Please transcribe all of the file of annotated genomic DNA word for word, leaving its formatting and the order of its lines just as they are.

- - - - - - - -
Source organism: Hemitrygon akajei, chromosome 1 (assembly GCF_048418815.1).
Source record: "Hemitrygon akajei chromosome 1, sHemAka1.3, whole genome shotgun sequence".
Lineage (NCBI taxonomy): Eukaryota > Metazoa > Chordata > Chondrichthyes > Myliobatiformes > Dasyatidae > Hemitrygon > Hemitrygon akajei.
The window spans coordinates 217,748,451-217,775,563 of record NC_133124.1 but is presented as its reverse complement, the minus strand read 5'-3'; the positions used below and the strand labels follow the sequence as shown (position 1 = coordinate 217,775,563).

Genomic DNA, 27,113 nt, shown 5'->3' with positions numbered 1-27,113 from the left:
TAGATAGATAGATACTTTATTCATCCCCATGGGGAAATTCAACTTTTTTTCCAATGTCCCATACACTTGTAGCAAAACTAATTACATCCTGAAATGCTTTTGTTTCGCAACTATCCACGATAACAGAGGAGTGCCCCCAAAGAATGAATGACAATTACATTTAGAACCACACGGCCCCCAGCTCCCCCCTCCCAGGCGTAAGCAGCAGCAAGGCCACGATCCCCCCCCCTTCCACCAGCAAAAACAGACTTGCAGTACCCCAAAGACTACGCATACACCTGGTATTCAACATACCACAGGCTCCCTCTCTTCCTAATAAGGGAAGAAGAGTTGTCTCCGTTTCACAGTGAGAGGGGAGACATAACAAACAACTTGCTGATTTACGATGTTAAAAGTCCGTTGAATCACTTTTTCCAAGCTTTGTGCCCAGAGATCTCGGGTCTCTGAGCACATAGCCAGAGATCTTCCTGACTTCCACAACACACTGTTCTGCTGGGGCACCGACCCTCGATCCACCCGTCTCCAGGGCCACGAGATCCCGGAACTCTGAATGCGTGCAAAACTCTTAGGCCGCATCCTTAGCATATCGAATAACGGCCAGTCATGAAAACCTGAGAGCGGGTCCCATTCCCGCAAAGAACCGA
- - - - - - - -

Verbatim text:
Source organism: Hemitrygon akajei, chromosome 1 (assembly GCF_048418815.1).
Source record: "Hemitrygon akajei chromosome 1, sHemAka1.3, whole genome shotgun sequence".
Lineage (NCBI taxonomy): Eukaryota > Metazoa > Chordata > Chondrichthyes > Myliobatiformes > Dasyatidae > Hemitrygon > Hemitrygon akajei.
The window spans coordinates 217,748,451-217,775,563 of record NC_133124.1 but is presented as its reverse complement, the minus strand read 5'-3'; the positions used below and the strand labels follow the sequence as shown (position 1 = coordinate 217,775,563).

Genomic DNA, 27,113 nt, shown 5'->3' with positions numbered 1-27,113 from the left:
TAGATAGATAGATACTTTATTCATCCCCATGGGGAAATTCAACTTTTTTTCCAATGTCCCATACACTTGTAGCAAAACTAATTACATCCTGAAATGCTTTTGTTTCGCAACTATCCACGATAACAGAGGAGTGCCCCCAAAGAATGAATGACAATTACATTTAGAACCACACGGCCCCCAGCTCCCCCCTCCCAGGCGTAAGCAGCAGCAAGGCCACGATCCCCCCCCCTTCCACCAGCAAAAACAGACTTGCAGTACCCCAAAGACTACGCATACACCTGGTATTCAACATACCACAGGCTCCCTCTCTTCCTAATAAGGGAAGAAGAGTTGTCTCCGTTTCACAGTGAGAGGGGAGACATAACAAACAACTTGCTGATTTACGATGTTAAAAGTCCGTTGAATCACTTTTTCCAAGCTTTGTGCCCAGAGATCTCGGGTCTCTGAGCACATAGCCAGAGATCTTCCTGACTTCCACAACACACTGTTCTGCTGGGGCACCGACCCTCGATCCACCCGTCTCCAGGGCCACGAGATCCCGGAACTCTGAATGCGTGCAAAACTCTTAGGCCGCATCCTTAGCATATCGAATAACGGCCAGTCATGAAAACCTGAGAGCGGGTCCCATTCCCGCAAAGAACCGA